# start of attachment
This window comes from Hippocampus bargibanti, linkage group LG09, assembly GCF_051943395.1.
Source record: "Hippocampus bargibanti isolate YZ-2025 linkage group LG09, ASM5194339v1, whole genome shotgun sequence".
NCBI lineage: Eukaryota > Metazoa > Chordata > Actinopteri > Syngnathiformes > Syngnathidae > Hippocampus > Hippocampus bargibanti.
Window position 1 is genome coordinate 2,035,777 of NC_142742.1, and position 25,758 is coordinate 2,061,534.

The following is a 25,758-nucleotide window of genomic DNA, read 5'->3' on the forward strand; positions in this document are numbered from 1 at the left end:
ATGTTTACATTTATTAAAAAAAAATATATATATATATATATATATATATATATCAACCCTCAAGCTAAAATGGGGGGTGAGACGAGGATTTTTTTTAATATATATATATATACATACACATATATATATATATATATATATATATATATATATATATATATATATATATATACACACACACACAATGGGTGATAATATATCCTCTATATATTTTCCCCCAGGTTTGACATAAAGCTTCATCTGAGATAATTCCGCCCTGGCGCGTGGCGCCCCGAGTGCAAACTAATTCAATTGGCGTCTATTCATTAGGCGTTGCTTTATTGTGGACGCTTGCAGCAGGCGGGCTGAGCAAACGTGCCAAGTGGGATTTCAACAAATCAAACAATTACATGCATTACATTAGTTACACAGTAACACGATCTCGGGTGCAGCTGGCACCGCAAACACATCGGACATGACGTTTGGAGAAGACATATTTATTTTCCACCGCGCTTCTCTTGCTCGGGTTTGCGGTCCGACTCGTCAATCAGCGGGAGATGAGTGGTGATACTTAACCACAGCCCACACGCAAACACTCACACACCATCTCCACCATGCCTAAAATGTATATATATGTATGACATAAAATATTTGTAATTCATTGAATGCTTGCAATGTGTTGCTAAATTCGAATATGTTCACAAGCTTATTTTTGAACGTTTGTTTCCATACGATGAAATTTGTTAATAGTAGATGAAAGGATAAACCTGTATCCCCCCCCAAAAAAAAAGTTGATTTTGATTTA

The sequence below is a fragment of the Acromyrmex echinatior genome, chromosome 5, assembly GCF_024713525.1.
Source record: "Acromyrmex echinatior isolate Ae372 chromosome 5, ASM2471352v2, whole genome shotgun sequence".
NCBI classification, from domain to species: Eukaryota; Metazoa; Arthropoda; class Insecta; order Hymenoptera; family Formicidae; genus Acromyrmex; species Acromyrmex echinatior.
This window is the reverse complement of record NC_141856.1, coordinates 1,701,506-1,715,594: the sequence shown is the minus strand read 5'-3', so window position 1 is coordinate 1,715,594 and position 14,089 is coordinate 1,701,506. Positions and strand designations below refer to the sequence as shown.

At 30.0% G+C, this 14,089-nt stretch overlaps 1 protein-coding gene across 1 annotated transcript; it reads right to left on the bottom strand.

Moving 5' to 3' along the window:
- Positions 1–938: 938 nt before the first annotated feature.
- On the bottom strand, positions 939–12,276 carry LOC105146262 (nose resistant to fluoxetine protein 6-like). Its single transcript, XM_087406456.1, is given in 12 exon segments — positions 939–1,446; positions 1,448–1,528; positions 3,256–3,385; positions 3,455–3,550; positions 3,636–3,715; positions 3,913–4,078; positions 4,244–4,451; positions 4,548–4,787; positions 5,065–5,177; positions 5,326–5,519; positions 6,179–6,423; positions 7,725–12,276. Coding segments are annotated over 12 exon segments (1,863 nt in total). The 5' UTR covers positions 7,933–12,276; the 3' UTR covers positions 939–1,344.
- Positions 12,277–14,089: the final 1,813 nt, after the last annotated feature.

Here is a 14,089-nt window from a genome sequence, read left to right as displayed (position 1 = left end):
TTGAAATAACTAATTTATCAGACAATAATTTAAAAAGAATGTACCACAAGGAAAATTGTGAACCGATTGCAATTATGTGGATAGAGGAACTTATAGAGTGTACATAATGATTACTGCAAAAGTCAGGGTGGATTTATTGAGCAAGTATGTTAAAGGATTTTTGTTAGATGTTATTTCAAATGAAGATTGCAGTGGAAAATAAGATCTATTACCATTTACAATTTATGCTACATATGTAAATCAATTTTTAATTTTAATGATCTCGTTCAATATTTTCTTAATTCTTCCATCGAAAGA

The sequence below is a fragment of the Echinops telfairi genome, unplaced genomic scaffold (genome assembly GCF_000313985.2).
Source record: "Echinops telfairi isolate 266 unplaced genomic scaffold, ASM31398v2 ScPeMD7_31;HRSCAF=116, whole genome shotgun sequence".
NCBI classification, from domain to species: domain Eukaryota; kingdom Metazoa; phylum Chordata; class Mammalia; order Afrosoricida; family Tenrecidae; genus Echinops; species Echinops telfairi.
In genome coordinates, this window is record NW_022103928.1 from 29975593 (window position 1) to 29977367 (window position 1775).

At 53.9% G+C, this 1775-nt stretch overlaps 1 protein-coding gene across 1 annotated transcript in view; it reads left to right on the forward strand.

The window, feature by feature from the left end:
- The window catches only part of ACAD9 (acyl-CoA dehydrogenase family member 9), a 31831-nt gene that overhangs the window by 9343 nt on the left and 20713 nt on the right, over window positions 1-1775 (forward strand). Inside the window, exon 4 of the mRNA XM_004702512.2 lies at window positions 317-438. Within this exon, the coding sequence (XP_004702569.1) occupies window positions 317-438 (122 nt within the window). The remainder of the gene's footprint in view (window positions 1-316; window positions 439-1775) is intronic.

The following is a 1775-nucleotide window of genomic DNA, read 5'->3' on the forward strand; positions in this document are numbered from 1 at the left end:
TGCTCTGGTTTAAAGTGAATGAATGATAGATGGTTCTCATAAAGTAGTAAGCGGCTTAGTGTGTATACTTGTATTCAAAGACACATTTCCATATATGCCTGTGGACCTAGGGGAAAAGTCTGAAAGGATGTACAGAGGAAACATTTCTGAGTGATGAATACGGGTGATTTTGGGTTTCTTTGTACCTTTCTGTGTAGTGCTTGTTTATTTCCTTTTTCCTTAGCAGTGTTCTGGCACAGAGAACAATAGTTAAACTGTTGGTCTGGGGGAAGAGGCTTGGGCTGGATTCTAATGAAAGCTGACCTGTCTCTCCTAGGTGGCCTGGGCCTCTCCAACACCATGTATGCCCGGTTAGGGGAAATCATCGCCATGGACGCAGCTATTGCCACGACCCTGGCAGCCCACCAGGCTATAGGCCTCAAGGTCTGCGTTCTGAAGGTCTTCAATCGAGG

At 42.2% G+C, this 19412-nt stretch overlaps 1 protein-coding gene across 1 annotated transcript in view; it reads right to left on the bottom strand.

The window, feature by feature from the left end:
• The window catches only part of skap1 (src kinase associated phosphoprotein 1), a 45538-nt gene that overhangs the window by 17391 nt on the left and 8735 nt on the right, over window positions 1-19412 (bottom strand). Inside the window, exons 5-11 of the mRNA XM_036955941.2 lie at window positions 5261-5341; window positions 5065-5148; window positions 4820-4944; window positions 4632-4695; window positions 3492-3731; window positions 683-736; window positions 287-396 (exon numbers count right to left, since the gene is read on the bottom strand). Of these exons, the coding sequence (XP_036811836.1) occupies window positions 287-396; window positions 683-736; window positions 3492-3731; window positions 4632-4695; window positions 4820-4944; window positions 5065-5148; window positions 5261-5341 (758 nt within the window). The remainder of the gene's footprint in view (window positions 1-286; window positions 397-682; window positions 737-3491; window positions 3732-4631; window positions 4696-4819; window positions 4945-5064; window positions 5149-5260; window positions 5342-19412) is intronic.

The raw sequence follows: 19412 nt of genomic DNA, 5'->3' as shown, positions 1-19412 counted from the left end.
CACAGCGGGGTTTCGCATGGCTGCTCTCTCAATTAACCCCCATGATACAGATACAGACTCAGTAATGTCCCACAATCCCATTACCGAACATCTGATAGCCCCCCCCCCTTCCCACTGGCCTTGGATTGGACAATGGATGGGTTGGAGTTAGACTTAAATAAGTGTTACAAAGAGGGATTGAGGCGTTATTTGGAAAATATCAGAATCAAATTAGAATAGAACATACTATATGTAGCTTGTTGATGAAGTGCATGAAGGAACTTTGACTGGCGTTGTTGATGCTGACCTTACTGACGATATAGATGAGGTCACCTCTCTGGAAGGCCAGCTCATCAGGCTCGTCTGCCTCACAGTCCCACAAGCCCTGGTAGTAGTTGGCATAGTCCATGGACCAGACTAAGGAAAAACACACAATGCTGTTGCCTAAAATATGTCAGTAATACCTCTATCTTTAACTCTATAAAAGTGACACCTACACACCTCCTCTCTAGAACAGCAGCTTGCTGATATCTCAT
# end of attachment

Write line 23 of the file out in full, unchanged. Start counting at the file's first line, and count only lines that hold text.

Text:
The window, feature by feature from the left end: